What's most notable about the above figures is that by the one month mark, non-medication quitters are already growing comfortable with natural dopamine pathway stimulation, while the average varenicline quitter still has another 8 weeks of treatment remaining before attempting to live without it.
While 50% of 2011 non-medication UK SSS quitters were still smoke-free at 4 weeks, in Pfizer's clinical trials only about 18% of placebo group quitters in the Jorenby study, 21% in the Oncken study and about 23% in the Gonzales study were smoke-free at 4 weeks. How can that be?
We know that varenicline's 12-week rate will decline by roughly half between weeks 12-52. History teaches that cold turkey quitters who are able to quit for a full month experience lower relapse rates than pharmacotherapy quitters at the same point, who have yet to end quitting product use. It's why conducting intellectually honest clinical trials which pit new products against real cold turkey quitters are so important. But with billions in profits at stake, it's why the industry cannot allow such studies to occur.
On some unknown date during 2007, Pfizer started offering Chantix users live telephone support as part of its new "GetQuit" program. Today, Pfizer's GetQuit.com website offers a counseling and support menu which includes "coaches," support email, phone calls, quitting tips, and immediate relapse crisis support if needed.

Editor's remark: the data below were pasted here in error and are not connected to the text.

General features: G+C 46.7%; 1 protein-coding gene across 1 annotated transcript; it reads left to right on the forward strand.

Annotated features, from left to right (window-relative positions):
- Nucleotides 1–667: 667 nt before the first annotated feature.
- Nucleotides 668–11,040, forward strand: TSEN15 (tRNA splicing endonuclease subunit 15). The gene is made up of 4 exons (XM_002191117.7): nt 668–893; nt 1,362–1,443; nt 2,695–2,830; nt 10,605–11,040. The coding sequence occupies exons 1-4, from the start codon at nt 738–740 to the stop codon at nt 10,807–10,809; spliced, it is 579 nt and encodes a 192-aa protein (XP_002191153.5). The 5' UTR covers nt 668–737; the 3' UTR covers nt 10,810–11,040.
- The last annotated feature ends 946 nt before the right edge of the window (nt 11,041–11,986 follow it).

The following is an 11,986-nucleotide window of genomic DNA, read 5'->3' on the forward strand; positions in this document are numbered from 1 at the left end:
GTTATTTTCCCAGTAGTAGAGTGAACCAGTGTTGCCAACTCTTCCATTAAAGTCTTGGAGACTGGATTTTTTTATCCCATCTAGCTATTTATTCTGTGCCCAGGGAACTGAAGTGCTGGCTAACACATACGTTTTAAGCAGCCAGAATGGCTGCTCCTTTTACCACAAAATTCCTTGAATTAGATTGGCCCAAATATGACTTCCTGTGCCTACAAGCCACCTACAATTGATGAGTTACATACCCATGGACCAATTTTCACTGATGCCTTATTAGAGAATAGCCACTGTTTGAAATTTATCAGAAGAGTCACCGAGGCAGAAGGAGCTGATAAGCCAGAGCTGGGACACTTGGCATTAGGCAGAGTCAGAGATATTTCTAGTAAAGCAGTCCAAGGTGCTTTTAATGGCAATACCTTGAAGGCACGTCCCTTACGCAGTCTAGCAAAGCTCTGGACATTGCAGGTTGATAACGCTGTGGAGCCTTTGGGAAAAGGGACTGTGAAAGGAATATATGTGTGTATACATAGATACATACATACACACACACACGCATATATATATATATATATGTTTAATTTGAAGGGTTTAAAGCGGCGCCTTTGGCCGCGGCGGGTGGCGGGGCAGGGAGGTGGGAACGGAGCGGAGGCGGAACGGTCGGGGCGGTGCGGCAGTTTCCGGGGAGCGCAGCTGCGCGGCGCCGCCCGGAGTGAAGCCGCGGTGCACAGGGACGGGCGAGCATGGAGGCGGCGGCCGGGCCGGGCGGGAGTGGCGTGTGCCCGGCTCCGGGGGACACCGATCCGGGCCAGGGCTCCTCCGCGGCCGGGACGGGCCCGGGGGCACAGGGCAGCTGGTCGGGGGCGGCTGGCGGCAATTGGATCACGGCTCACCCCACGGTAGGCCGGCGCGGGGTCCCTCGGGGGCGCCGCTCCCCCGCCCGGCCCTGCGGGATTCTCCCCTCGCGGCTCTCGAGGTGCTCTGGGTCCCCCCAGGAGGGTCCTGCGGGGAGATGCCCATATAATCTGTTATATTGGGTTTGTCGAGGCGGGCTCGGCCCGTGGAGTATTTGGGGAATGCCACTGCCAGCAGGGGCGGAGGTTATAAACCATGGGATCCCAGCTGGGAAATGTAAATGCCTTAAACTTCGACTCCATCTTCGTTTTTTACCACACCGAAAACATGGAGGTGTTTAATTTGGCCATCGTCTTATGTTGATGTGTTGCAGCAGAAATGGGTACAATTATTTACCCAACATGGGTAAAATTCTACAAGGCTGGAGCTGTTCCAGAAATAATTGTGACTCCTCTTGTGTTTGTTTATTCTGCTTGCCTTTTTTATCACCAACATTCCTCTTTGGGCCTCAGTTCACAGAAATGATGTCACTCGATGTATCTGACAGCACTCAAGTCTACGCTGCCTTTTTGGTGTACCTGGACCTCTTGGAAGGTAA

Truth be known, only a tiny fraction of millions of Chantix users have used the website. The vast majority appear to be using Chantix as a stand-alone quitting aid. According to December 30, 2011 website visitor traffic count data from Compete.com, the GetQuit.com website was then averaging only 5,176 visitors per day. By comparison, this site, WhyQuit.com, was then averaging 35,904 unique visitors each day. Keep in mind that Pfizer spends millions on Chantix marketing while WhyQuit doesn't spend a dime.
I reviewed a number of Pfizer's early GetQuit support emails and was generally in agreement with most user comments indicating that email support was rather lame. The only comments I've so far received regarding telephone support have been positive.
Early nicotine gum rates similar